Thursday, May 24, 2007

Apple #244: Horse + ? = ?

Here's a conversation between two friends that resulted in a request for help from this here Apple Lady (the names have been changed):

JEHOSHAPHAT: there's some donkeys and mules around here. i really like them.
JEHOSHAPHAT: their ears are spectacular.
LILY ANNE: Can you tell me the dif?
JEHOSHAPHAT: a donkey is a donkey, but a mule is a cross between a horse and a donkey.
JEHOSHAPHAT: all mules are born sterile.
JEHOSHAPHAT: donkeys are smaller.
LILY ANNE: how many other species have that mixability, I wonder?
JEHOSHAPHAT: you can mix horses and zebras, i know that.
LILY ANNE: I'm going to have to talk to the Apple Lady about this. There's research to be done, here, and she's just the dame to do it.
JEHOSHAPHAT: ah, the apple lady.

So here are how the animal pairings work out:

  • Female horse + male donkey (jack) = mule
  • Male horse + female donkey (jennet) = hinny, which is generally referred to as a mule
  • Zebra + any type of equine = zebra hybrid
  • Zebra + horse stallion = Zorse
  • Zebra + pony = Zeony
  • Zebra + donkey = Zebroid, Zebrass, Zedonk (I'm not kidding)

I have a pretty good idea of what a horse looks like, so to me, these other types of equines are defined by how they differ in size and appearance from a horse. Mule and donkey lovers may bray their displeasure at this, but that's how equines are organized in the Apple Lady's brain.

So for comparison's sake, here's a picture of a horse:

(Photo from Eye of Dubai)


Baby and adult donkey, who live at the Robinson Ranch in Madisonville, Texas
(Photo from

  • really long ears
  • donkeys' haunches don't have the big muscular curve that horses do
  • straighter back
  • mane is stiff and usually upright
  • hooves are smaller and rounder
  • many have a cross and stripe over their shoulders, but not all
  • characteristic AW-ee AW-ee bray
  • donkeys, in addition to being used as pack animals, can also be used to guard a cattle herd and will ward off pesky dogs -- though they can be trained to tolerate the family dog.
  • if you do want to use a donkey as a guard animal, make sure it is at least 3 years old.


This mule is named Handy Man, and he lives at the Mule Action Ranch in Weiser, Idaho
(Photo by Diana K. Tibbets)

  • are not a species, but are a hybrid of the donkey and the horse
  • ears are long and narrow, longer than a horse's, smaller than a donkey's
  • thin forelock and coarse hair in the mane
  • usually have some features reminiscent of a horse
  • not quite as chunky in the body as a donkey
  • tend to whinny and try for a bray but can't pull it off with as much gusto
  • female mules have a 1 in 1 million chance of being fertile and have actually given birth. Those that have been fertile are scientific mysteries.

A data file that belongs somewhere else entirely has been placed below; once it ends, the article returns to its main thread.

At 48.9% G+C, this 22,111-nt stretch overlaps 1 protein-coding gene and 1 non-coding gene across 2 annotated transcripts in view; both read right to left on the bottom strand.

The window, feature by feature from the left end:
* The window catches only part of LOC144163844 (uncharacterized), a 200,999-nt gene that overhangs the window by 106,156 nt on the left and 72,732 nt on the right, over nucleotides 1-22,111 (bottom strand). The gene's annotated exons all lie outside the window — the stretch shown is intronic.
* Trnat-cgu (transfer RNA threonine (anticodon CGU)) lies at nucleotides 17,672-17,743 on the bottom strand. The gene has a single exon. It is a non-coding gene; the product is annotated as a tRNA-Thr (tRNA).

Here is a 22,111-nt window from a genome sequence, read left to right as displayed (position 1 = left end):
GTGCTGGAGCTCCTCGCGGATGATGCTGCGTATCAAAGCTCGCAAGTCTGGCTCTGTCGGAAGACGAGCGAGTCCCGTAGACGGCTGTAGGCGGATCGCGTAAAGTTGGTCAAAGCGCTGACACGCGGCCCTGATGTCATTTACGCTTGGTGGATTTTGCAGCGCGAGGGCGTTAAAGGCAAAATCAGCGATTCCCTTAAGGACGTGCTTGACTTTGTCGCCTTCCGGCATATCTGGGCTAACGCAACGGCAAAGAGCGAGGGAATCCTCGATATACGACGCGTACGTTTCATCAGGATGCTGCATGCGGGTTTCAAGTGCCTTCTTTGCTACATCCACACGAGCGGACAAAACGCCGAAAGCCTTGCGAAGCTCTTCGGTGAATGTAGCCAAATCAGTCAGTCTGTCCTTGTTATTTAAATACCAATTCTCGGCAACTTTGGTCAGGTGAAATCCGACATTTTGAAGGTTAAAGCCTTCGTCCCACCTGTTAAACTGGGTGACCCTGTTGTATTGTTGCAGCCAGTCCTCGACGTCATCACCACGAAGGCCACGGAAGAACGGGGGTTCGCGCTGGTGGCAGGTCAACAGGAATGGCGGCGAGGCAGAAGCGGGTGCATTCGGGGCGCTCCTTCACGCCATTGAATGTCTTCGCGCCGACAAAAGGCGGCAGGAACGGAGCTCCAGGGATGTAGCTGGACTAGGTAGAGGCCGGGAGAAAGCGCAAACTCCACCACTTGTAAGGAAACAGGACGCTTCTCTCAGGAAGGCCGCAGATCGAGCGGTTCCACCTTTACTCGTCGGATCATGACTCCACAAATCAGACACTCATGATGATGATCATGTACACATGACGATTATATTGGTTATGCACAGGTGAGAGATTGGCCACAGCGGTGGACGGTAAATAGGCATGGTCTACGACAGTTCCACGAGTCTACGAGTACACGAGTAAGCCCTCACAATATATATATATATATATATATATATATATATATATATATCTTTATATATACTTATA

• male mules have never, ever sired anything.
  • people generally castrate the male mules because they do still have the hormones, so sometimes they kind of run amok.


This is Joe the Zedonk (zebra + donkey)
(Photo by Lisa McDonald, posted at Zebra Hybrids)

  • brown or light tan coats but with characteristic zebra stripes
  • body shape resembles either a donkey or a horse, depending on its non-zebra parent
  • manes are stiff and upright, usually no forelock
  • make a barking sound or a "qua-ha" like a zebra
  • because zebras can bite and will not let go, owners of zebra hybrids need to be very cautious and well-trained in handling the animals.


  • Spanish wild donkey
  • Refers only to wild donkeys and only to those that are mid-sized
  • All the pictures I found showed "burros" carrying stuff for people or being ridden by people. And if they have to be wild to be burros, I figured those animals technically were not burros.


This pony's name is Bunowen Castle Ri, and is being ridden & shown by Mathew Lawrence at the UK's National Pony Society Olympia Final in May 2006. To me, that looks exactly like a horse except the legs are too short.
(Photo posted at the National Pony Society)

  • 14.2 hands high or shorter, while a horse is larger than 14.2 hands high
  • also tend to be stockier than horses
  • eat less, can cope better on more rugged ground

So, have you got all that, Lily Anne & Jehoshephat?

From top to bottom, a zedonk named Patchwork, a miniature donkey, and a goat
(Photo by Ivan Karakashian, Columbia News Service)

American Donkey & Mule Society
The Robinson Ranch
Geocities, Zebra Hybrids
UC Davis entomology course
Katherine Blocksdorf,, Feeding Ponies
Horse fun


  1. Great descriptions!

  2. I am looking for two baby male donkeys. Not looking for anything registered, and not willing to pay much, do you know where I can find two for my ranch? I live in Bedias. Thanks!


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